Garda will be carrying out a 24hr road safety operation this weekend to enforce speed limits after a significant increase in road deaths so far this year.
There have been 56 road deaths in Ireland this year, 5 more than were seen in the same period last year.
The restrictions imposed during the Covid-19 crisis have led to fewer cars on the road, but there has also been an increase in the number of vulnerable pedestrians out walking.
One example gardaí gave of the extremely excessive speeds seen in April was a vehicle detected doing 105km/hr in a 50km/hr zone on the N6 at Ballinfoile.
To combat this An Garda Síochána are carrying out ‘Slow Down Day’, a 24hr national speed enforcement operation, with the support of the Road Safety Authority.
The operation will consist of high visibility speed enforcement in 1322 speed enforcement zones running from 7am on Friday, right through the day and night until the same time on Saturday.
Chief Superintendent Paul Cleary of the Roads Policing Bureau said that this day is about making our roads and communities safer.
“Despite the reductions in traffic associated with COVID-19 we have continued to see a small percentage of motorists who travel at excessively high speeds both in urban and rural areas.
“In these times with more vulnerable persons on our roads, pedestrians and cyclists, we appeal to motorists to be aware of the posted speed limits and also while travelling to be conscious of the presence of other road users.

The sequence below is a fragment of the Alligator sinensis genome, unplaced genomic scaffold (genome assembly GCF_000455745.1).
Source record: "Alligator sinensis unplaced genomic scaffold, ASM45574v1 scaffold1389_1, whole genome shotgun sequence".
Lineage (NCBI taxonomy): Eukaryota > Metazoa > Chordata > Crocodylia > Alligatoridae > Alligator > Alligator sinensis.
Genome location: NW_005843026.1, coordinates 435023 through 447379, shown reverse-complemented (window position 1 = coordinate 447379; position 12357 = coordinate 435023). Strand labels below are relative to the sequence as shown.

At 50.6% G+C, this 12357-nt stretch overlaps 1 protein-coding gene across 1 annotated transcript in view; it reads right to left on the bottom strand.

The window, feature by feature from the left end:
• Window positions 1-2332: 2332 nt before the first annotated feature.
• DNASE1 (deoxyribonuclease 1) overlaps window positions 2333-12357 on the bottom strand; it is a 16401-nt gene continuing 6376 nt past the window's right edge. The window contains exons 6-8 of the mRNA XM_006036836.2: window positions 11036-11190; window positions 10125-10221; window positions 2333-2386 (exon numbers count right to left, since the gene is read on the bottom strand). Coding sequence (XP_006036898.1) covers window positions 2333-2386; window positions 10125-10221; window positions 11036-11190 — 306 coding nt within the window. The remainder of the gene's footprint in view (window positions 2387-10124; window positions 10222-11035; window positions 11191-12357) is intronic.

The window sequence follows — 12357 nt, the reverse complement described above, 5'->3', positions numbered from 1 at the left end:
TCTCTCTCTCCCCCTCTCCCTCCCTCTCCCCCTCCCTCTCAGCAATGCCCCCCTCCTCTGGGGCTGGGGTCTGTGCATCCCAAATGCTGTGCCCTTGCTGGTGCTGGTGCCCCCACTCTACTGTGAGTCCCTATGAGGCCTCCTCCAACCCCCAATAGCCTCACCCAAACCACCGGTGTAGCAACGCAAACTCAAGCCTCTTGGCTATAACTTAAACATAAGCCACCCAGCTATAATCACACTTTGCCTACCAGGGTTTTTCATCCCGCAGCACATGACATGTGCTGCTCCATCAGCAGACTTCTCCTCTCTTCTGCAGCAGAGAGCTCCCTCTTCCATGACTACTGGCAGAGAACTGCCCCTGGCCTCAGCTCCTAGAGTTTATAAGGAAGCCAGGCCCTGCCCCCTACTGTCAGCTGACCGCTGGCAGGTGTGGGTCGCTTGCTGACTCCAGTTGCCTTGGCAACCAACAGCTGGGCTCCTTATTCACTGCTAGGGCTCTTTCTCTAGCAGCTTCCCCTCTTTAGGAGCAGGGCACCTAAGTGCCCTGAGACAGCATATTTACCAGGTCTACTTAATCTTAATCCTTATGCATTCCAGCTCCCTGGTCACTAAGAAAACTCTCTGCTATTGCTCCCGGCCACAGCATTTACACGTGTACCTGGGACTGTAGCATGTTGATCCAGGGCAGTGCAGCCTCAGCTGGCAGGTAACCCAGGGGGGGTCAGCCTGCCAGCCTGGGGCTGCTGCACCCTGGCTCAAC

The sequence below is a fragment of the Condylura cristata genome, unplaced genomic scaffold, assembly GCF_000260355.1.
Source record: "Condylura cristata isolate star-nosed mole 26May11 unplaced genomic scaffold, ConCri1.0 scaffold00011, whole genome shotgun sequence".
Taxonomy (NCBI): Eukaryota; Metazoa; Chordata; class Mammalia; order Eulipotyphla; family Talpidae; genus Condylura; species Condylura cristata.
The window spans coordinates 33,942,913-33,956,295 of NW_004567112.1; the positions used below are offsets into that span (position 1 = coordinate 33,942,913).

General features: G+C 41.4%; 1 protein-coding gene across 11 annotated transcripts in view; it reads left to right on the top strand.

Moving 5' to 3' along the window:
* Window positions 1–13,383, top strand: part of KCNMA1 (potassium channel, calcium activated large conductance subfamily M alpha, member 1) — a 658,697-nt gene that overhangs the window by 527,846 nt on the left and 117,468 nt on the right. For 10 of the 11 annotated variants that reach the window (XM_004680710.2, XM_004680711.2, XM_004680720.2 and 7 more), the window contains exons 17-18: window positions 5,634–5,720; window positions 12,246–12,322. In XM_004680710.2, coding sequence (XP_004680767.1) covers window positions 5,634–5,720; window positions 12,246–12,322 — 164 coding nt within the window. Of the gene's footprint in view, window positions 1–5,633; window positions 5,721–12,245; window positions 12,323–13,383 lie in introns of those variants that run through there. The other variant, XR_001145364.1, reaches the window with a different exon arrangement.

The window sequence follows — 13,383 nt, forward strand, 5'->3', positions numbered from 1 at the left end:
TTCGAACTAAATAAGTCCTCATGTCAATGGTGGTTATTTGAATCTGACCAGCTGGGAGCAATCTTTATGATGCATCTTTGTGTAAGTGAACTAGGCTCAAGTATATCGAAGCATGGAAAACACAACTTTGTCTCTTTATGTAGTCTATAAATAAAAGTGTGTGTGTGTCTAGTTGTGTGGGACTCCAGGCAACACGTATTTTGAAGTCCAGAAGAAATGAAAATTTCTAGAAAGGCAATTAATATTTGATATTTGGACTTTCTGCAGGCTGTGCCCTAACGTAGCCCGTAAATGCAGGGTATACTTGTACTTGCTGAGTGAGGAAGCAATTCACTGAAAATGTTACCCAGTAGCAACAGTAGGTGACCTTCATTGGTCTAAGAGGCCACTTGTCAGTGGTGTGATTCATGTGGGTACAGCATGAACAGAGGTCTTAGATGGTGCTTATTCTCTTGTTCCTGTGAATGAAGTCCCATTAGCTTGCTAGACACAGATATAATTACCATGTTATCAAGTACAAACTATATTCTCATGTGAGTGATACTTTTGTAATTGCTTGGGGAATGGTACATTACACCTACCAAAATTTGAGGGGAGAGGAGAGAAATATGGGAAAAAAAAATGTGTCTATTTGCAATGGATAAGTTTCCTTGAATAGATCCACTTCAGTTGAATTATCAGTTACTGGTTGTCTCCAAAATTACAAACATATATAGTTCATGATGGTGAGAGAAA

“We are appealing for all motorists to drive safely and please don’t be one of those detected speeding on Slow Down day”.
For their part the gardaí will “maintain our focus on non-compliant drivers as they pose a risk to themselves and other road users,” Superintendent Cleary added.
There were 141 deaths recorded on Irish roads in 2019, and an analysis of fatal collisions between 2008 and 2012 by the RSA found that excessive speed was a factor in almost a third of road deaths.
The higher the speed, the greater the likelihood is of a collision happening and the more severe the outcome of that collision.
As a general rule a 1% reduction in average speed will bring about a 4% reduction in fatal collisions, and this is why reducing motorists’ speed is essential to improving road safety.
Mr. John Caulfield of the RSA said “Even though traffic volumes have reduced, the need for drivers to slow down has never been greater.
“Anyone out driving will probably encounter large numbers of people out walking, jogging and cycling within five kilometres of their homes.”
“Care also needs to be taken by pedestrians, to ensure their safety, by using a footpath. Where there is none, they need to walk as near as possible to the right-hand side of the road facing oncoming traffic.”